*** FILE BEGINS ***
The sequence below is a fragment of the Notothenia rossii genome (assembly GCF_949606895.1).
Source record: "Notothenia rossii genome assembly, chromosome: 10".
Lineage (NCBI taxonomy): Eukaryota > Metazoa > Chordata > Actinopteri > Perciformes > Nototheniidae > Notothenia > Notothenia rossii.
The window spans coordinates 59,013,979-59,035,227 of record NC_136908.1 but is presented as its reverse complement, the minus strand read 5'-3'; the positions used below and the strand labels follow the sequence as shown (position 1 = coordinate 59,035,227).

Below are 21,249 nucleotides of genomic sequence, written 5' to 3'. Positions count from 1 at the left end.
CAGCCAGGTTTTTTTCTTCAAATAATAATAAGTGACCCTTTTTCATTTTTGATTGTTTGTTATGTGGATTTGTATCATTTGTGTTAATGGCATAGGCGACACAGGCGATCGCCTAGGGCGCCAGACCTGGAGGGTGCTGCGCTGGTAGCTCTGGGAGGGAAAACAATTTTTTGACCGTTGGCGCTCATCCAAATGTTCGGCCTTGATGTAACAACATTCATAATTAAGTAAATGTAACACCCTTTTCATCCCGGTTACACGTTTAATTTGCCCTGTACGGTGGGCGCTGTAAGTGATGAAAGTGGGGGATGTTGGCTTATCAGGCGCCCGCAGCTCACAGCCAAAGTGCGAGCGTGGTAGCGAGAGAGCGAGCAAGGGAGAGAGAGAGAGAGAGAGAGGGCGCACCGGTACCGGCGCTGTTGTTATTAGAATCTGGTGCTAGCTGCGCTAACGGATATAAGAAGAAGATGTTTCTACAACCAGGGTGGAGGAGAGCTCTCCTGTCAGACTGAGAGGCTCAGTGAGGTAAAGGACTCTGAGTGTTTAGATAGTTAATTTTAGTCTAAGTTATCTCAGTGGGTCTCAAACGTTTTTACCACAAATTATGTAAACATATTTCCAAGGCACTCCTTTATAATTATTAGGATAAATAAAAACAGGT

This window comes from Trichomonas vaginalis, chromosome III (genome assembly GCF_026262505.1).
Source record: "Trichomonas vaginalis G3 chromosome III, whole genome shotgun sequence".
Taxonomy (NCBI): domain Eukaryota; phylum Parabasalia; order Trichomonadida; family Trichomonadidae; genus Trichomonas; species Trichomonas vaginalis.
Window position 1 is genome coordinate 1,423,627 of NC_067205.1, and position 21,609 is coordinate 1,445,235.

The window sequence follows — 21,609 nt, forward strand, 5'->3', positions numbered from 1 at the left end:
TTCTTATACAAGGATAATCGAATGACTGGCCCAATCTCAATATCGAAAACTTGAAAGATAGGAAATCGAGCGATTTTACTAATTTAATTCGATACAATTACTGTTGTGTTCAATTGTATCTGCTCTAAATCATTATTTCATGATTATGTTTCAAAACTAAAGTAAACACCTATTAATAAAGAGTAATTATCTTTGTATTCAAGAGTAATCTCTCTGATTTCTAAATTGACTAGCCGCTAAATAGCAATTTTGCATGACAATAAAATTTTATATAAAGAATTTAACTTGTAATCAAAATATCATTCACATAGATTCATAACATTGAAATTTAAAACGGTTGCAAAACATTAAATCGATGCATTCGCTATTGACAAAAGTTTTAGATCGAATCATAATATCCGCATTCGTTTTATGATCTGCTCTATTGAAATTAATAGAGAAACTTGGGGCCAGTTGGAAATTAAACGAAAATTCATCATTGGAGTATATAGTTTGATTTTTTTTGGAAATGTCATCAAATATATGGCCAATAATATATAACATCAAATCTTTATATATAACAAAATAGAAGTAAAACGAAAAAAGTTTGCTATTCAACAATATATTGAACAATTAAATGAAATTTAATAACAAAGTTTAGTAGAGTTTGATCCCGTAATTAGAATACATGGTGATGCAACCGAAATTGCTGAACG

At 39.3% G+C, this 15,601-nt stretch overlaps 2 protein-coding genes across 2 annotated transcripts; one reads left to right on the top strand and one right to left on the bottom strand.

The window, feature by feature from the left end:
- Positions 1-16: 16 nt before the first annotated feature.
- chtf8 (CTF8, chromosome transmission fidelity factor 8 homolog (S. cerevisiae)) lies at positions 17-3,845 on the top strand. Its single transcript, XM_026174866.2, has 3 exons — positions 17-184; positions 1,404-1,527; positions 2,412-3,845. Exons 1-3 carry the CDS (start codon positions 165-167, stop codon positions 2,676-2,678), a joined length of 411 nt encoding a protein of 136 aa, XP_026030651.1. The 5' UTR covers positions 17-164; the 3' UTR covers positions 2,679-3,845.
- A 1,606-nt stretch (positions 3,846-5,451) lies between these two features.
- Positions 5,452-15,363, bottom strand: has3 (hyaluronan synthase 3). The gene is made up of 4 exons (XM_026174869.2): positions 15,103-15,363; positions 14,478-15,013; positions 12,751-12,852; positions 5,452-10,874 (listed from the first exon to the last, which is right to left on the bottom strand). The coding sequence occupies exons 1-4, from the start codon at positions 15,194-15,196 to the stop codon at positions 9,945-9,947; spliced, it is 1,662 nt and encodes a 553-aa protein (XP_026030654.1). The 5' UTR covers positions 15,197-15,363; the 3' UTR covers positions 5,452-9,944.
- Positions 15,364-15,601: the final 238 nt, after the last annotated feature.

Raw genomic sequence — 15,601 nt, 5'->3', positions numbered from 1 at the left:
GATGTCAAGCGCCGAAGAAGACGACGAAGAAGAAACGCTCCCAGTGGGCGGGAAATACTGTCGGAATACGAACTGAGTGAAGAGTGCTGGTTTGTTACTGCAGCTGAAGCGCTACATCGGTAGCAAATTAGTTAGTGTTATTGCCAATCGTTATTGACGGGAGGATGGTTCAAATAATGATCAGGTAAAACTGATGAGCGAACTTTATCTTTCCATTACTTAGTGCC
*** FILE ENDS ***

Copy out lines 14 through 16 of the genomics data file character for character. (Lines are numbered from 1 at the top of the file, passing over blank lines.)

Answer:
The window, feature by feature from the left end:
- Positions 1-16: 16 nt before the first annotated feature.
- chtf8 (CTF8, chromosome transmission fidelity factor 8 homolog (S. cerevisiae)) lies at positions 17-3,845 on the top strand. Its single transcript, XM_026174866.2, has 3 exons — positions 17-184; positions 1,404-1,527; positions 2,412-3,845. Exons 1-3 carry the CDS (start codon positions 165-167, stop codon positions 2,676-2,678), a joined length of 411 nt encoding a protein of 136 aa, XP_026030651.1. The 5' UTR covers positions 17-164; the 3' UTR covers positions 2,679-3,845.